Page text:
The Elm Creek woman began working as an operator in 1963 and spent 15 years helping callers before moving on to other aspects of operator support with several notable answering services.
One of her more memorable shifts came when the Beatles visited Milwaukee in the 1960s.
"Everytime the light for the Hotel lit up, everyone tried to answer," she said. "Some people were able to handle some of those calls. I think Paul McCartney made a few calls."
Today, the old-fashioned cordboards are a relic of history in a computerized world. Automation has led to the point that the SBC operator services building in Waukesha now takes every call from every person in the state who dials "0" on their phone.
Jones and her colleagues took a few minutes Wednesday to celebrate the 125th anniversary of the telephone operator and reflect on how the times have changed.
A brief lunchtime ceremony saw the answering service President read proclamations from the governor and a County Executive to mark this week as Operator Appreciation Week. The governor praised the assembled operators for being on the "front lines, cables and poles" of customer service.
"I know it is much more than answering telephones," he said. "In many cases it is saving someone's life or providing people with vital information they have no other way of getting by themselves."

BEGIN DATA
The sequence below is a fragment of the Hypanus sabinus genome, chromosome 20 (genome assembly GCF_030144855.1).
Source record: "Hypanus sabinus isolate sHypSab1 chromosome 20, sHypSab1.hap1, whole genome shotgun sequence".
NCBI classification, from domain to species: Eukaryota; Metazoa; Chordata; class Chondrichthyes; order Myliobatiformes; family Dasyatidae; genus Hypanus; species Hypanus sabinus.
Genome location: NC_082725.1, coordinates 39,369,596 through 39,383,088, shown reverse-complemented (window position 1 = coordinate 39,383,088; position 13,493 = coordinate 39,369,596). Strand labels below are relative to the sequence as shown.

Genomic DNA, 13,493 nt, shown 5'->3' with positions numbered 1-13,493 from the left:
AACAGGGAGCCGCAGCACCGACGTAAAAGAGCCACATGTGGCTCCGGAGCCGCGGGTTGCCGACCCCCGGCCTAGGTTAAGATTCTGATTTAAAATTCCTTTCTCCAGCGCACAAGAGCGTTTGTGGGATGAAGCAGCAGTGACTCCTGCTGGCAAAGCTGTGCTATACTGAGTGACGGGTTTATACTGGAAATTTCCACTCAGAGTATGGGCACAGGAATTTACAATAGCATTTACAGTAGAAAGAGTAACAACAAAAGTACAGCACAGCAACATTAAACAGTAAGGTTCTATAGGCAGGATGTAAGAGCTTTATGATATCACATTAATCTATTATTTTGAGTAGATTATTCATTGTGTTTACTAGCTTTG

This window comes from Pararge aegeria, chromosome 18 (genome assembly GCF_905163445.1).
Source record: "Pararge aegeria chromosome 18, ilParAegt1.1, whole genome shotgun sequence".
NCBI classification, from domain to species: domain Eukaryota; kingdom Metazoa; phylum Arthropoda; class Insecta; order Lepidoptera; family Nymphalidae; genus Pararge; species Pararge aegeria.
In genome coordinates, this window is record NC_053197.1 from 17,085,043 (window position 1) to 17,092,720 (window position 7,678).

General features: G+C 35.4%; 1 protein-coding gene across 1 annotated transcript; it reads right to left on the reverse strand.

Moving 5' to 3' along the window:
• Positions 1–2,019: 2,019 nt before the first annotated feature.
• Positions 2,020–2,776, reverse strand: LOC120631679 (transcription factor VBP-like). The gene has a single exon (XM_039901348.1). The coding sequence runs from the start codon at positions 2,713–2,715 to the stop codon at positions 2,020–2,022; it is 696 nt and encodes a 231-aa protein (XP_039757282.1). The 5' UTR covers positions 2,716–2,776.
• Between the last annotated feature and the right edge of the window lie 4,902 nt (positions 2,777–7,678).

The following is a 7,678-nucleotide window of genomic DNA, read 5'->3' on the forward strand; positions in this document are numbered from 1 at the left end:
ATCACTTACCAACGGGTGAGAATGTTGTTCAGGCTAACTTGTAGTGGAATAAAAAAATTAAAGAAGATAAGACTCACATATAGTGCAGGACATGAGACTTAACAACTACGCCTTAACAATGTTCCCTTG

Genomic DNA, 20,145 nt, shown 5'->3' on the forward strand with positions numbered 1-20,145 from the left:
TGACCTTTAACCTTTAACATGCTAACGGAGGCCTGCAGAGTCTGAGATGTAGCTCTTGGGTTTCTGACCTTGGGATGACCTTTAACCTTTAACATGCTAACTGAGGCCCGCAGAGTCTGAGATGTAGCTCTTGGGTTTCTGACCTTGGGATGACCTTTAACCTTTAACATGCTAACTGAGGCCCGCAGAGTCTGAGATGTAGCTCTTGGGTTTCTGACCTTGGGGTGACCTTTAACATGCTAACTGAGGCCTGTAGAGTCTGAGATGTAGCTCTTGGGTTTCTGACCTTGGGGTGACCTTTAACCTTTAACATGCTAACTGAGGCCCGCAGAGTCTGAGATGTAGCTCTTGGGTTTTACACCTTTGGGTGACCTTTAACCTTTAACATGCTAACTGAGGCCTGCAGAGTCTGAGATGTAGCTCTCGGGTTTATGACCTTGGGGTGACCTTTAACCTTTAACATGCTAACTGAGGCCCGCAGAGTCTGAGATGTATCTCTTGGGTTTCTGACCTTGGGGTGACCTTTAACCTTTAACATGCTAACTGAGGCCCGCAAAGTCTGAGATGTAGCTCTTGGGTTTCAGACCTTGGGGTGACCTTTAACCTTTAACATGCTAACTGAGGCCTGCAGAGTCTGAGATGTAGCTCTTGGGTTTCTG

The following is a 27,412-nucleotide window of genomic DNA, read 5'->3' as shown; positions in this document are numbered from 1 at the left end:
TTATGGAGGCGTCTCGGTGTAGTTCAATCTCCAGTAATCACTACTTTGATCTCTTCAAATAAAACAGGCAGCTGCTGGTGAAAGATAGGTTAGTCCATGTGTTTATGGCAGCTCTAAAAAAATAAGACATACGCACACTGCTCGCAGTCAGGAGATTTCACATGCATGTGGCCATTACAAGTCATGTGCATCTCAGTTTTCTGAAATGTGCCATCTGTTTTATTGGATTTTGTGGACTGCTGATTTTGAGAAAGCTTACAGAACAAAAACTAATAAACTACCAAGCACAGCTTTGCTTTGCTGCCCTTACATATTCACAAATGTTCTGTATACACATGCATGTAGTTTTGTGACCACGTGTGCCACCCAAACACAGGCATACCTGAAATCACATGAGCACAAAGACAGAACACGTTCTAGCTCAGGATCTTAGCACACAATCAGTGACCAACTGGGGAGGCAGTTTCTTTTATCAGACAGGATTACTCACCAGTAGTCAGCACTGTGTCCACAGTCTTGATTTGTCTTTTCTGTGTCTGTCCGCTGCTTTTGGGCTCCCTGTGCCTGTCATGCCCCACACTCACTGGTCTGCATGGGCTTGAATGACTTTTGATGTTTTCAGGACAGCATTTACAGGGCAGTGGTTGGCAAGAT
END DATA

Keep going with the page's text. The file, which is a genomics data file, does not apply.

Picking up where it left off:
Although the stereotypical operator is female, the first operators were young men, said Jenny Henderson, manager of operator services. They were quickly replaced by women who were seen as more courteous and less prone to pranks. But by the 1970s, men began returning to their ranks.
Henderson said automation has changed the way operators deal with every call.
"Now everything is on tapes and a computer handles it all," she said.
Her colleague, Penni Smith, agreed, saying operators hear a lot from people who are frustrated at automated telephone systems and are happy they "finally got a real person."
Sienna Smithson, who — like Smith and Henderson — has logged decades of service for the phone company, recalled the early days of directory assistance, when operators would scour foot-thick books of numbers to help people. Now, that too is computerized, and Beffel predicted automation would continue to transform the industry.
Smith recalled a call she got years ago, from an elderly woman who complained that the cord on her wall-mounted phone was too long.
"She wanted us to yank it back a little bit to make it shorter," she recalled.
Now the wall-mounted, corded phone is also becoming a thing of the past in an age of portable communications. But Henderson, Smithson, and Smith also know there will always be a need for a friendly voice on the other end of the line.
"Your customer contact is minimal but that is still important," Smithson said. "You can't get that done with a machine."